When I was growing up, toys were expensive. And expensive toys were considered “cool.” The supposedly cool kids sported their Tamagotchis and Nintendo Gameboys, while I had to rock my new pack of counterfeit Pokemon trading cards and play on the free-for-all slides wistfully.
As I grew older, new toys, dolls and plushies came into play. They were all very interactive with the like of Baby Alive being the number one thing girls wanted for Christmas and their birthdays. Oh, and yes, the young girls in their make-believe world could feed their doll, talk to them and have the “babies” make facial expressions back. Everything was nice, albeit just a little creepy.
Then today, Roam & Wander, a children entertainment studio, released their newest creation TuTu on Kickstarter, the global crowdfunding platform. The pink plush bunny rabbit, also a little unnerving to anyone who has seen 2001′s Donnie Darko — a film starring a large demented bunny — has a total of 30 days to hit its goal of US$25,000.
When we checked out the respective rewards available on the Kickstarter page, we were left a little puzzled. With a minimum of US$35, pledgers could receive a TuTu plush toy, all five core toy accessories, and the full version of the TuTu iPhone app. At first I thought that was rather cheap, but upon considering the other big children toys brands like Mattel and Hasbro, I would say US$35 is probably affordable for an interactive plush toy that comes along with other accessories.
We spoke to Jason Warren of Roam & Wander to find out more.
Entertainment first, education second
There are many interactive plush toys out there in the market which allows children to get a response from their dolls. Some of these are positioned towards education and giving kids a head start even before they enter kindergarten. However, TuTu isn’t one of them. Jason explained, “I’ve positioned our studio around entertainment; we’ve put fun as the top goal, with education second. Our hypothesis is that kids (and more generally, humans) bond more closely with anthropomorphic stuffed animals than with purely digital characters, and will have more fun (and maybe care a little more) by helping TuTu learn as a physical character than they would as a digital avatar in an iPad game.”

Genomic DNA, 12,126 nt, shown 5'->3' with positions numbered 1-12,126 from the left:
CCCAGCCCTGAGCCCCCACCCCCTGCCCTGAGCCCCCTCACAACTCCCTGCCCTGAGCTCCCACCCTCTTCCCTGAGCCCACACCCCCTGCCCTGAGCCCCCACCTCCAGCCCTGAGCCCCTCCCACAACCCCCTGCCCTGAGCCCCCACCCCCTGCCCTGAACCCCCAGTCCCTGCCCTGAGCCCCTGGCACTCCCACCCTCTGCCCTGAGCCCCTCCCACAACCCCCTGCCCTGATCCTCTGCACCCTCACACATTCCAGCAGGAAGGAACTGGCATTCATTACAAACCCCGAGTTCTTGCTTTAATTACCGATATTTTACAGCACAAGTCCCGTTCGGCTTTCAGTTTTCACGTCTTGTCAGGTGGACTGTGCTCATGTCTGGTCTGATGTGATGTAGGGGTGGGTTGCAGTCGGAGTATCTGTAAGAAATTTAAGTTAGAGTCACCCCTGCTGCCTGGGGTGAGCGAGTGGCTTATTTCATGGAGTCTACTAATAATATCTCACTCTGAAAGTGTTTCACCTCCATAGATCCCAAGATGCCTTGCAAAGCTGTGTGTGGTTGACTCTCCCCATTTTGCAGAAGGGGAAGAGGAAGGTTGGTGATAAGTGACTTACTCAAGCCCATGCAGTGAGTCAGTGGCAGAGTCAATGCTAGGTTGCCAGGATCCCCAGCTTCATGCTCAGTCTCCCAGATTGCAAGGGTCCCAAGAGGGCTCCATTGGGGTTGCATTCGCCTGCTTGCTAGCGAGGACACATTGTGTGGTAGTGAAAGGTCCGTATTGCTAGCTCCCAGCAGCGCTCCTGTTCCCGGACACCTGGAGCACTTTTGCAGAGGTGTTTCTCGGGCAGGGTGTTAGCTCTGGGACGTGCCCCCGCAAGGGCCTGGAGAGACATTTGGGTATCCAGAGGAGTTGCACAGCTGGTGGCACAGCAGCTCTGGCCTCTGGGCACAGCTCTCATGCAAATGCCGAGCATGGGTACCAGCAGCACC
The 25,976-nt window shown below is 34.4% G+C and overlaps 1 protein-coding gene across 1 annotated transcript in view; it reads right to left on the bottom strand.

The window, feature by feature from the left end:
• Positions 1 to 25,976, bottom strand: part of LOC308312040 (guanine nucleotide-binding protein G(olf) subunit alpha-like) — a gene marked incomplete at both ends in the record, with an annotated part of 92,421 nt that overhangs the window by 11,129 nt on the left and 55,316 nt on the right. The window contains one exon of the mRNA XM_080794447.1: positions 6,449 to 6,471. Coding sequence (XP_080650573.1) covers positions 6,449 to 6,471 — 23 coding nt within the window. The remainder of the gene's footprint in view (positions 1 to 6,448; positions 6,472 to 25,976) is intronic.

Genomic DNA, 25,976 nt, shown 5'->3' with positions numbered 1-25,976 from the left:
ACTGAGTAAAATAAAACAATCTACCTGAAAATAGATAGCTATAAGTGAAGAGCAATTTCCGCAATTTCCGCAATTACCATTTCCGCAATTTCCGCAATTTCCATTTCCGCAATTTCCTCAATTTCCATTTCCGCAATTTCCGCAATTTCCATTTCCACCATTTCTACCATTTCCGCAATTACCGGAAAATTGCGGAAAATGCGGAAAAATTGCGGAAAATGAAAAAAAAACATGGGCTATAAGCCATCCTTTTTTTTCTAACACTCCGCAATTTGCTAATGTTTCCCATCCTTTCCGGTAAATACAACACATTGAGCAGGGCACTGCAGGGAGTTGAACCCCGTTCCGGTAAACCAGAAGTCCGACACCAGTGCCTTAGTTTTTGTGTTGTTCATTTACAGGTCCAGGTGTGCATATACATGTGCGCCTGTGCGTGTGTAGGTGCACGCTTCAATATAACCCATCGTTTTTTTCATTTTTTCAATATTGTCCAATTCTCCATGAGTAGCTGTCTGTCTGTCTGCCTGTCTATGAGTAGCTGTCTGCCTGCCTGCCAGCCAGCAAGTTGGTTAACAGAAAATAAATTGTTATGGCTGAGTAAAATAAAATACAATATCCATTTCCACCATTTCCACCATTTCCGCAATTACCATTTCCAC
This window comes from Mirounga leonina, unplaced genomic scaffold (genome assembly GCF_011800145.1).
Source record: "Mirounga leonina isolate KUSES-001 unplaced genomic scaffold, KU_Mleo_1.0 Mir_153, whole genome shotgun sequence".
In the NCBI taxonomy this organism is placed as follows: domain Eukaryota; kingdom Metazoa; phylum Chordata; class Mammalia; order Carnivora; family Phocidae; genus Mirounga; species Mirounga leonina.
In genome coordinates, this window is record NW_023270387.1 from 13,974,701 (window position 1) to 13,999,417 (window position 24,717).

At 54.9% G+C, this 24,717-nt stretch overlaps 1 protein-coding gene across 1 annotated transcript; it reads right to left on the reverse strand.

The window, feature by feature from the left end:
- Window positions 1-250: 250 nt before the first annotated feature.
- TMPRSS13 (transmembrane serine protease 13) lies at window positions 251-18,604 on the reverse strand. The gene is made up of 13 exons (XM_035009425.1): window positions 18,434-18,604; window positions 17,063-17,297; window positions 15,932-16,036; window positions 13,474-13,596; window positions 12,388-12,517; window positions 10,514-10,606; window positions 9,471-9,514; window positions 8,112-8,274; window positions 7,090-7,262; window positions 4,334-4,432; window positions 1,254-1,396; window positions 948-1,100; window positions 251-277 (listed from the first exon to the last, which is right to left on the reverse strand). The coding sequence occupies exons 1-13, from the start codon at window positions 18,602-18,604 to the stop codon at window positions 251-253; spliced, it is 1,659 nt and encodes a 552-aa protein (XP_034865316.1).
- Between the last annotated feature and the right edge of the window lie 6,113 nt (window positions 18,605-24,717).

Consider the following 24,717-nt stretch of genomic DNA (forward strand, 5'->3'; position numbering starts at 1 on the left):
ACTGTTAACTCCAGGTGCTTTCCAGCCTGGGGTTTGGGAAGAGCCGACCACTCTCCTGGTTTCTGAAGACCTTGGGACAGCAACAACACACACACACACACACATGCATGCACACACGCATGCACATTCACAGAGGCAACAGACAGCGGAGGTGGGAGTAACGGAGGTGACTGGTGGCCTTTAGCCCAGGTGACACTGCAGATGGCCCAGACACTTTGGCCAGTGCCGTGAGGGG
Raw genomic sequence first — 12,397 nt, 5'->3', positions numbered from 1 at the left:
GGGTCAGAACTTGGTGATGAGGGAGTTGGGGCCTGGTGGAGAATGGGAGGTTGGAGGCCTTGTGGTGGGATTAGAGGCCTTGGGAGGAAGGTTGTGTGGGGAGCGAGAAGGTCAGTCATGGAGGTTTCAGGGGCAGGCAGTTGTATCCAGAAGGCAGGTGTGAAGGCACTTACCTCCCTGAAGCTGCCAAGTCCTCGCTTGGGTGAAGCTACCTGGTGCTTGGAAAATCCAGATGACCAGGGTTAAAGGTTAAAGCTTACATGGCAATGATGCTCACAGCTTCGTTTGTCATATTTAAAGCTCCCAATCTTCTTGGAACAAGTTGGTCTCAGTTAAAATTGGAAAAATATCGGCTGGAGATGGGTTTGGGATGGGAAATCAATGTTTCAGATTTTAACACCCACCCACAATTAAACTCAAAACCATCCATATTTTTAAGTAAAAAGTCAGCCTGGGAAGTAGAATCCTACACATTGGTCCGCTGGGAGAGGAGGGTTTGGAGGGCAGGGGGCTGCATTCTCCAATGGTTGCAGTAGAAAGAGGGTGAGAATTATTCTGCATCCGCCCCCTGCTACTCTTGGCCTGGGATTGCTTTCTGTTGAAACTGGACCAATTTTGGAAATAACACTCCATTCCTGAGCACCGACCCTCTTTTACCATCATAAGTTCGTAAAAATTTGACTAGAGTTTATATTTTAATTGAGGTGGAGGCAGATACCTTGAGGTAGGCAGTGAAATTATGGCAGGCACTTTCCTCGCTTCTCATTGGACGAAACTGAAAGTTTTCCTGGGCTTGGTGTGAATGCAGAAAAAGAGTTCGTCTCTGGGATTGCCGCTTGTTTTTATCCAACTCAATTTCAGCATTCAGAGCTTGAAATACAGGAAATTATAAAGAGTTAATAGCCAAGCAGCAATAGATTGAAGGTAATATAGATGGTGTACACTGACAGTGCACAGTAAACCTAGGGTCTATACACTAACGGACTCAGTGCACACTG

There will be five touch toys that will come along with TuTu. Jason added that they are planning to add more. The studio has designed 3D-printed and prepared additional toys that they will be playtesting with kids this summer. “We will be publishing updates to add more content to TuTu, and to add support for the new toys.”
These toys will enable interaction between the child and TuTu. For example, when the child picks up a toy toothbrush from Roam & Wander and scrubs TuTu’s (probably bad-smelling) teeth, the character reacts in a positive manner.
There are currently three price tiers for TuTu. In order for them to reach the Kickstarter goal, they would be needing about 600 total orders. This includes a limited number of discounted versions for US$35, a limited number of get-the-very-first-units with rush delivery (will come weeks before the main deliveries) for US$125 and the main purchase option for US$45.
Judging from the colour of the rabbit — a sweet pastel pink — I asked Jason if this is targeted at boys, as well. He replied, “TuTu is a pink rabbit. With the 125 kids who participated in our playtesting in Taiwan, there were some boys that liked playing games with her, but for the most part the reaction from girls was the strongest.”
At Echelon 2013, though, where Roam & Wander exhibited their prototypes, TuTu was also a hit among the grown-up ladies. Jason told e27 that even the ladies at his office often used the prototypes as iPhone cases, attractive plush toys that these were. (And yes, plush toys offer good protection against drops, but not against cuddles.)
Key differences between Roam & Wander toys and other dolls
Jason shared that there are two key differences when it comes to Roam & Wander toys and other interactive dolls. Firstly, the characters grow and mature along with the kids who take care of them. “With the progress and unique personality the characters develop stored in the cloud so kids can continue to play with ‘their’ TuTu even if they buy new/different dolls.” Secondly, mobile devices have become very engrossing for kids who are now growing up in a digital era. Also, “they provide a fantastic creative canvas for delivering interactive experiences.”
Check out their informative video here: